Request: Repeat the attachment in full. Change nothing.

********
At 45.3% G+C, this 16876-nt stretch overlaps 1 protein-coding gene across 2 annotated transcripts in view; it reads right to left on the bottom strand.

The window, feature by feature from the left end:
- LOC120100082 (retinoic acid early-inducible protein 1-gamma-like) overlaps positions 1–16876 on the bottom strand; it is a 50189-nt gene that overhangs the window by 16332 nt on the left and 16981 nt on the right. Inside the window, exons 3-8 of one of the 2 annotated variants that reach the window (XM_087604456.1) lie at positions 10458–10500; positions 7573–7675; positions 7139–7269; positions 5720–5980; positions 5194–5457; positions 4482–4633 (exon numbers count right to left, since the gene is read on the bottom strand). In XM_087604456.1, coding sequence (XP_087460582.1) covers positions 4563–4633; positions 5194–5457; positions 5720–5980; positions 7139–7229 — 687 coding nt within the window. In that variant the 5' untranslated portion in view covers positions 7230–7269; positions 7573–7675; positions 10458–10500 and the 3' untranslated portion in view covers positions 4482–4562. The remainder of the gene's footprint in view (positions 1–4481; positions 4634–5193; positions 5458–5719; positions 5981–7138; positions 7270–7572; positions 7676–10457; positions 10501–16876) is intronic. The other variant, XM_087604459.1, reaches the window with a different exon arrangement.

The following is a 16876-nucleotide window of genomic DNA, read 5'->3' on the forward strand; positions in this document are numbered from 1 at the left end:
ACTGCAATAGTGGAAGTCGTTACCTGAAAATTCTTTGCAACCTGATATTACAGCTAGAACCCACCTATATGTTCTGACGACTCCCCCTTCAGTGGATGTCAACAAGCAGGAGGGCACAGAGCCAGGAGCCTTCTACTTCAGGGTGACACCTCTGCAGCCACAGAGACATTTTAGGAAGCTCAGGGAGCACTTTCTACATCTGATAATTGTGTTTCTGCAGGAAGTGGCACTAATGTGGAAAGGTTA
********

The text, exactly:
At 45.3% G+C, this 16876-nt stretch overlaps 1 protein-coding gene across 2 annotated transcripts in view; it reads right to left on the bottom strand.

The window, feature by feature from the left end:
- LOC120100082 (retinoic acid early-inducible protein 1-gamma-like) overlaps positions 1–16876 on the bottom strand; it is a 50189-nt gene that overhangs the window by 16332 nt on the left and 16981 nt on the right. Inside the window, exons 3-8 of one of the 2 annotated variants that reach the window (XM_087604456.1) lie at positions 10458–10500; positions 7573–7675; positions 7139–7269; positions 5720–5980; positions 5194–5457; positions 4482–4633 (exon numbers count right to left, since the gene is read on the bottom strand). In XM_087604456.1, coding sequence (XP_087460582.1) covers positions 4563–4633; positions 5194–5457; positions 5720–5980; positions 7139–7229 — 687 coding nt within the window. In that variant the 5' untranslated portion in view covers positions 7230–7269; positions 7573–7675; positions 10458–10500 and the 3' untranslated portion in view covers positions 4482–4562. The remainder of the gene's footprint in view (positions 1–4481; positions 4634–5193; positions 5458–5719; positions 5981–7138; positions 7270–7572; positions 7676–10457; positions 10501–16876) is intronic. The other variant, XM_087604459.1, reaches the window with a different exon arrangement.

The following is a 16876-nucleotide window of genomic DNA, read 5'->3' on the forward strand; positions in this document are numbered from 1 at the left end:
ACTGCAATAGTGGAAGTCGTTACCTGAAAATTCTTTGCAACCTGATATTACAGCTAGAACCCACCTATATGTTCTGACGACTCCCCCTTCAGTGGATGTCAACAAGCAGGAGGGCACAGAGCCAGGAGCCTTCTACTTCAGGGTGACACCTCTGCAGCCACAGAGACATTTTAGGAAGCTCAGGGAGCACTTTCTACATCTGATAATTGTGTTTCTGCAGGAAGTGGCACTAATGTGGAAAGGTTA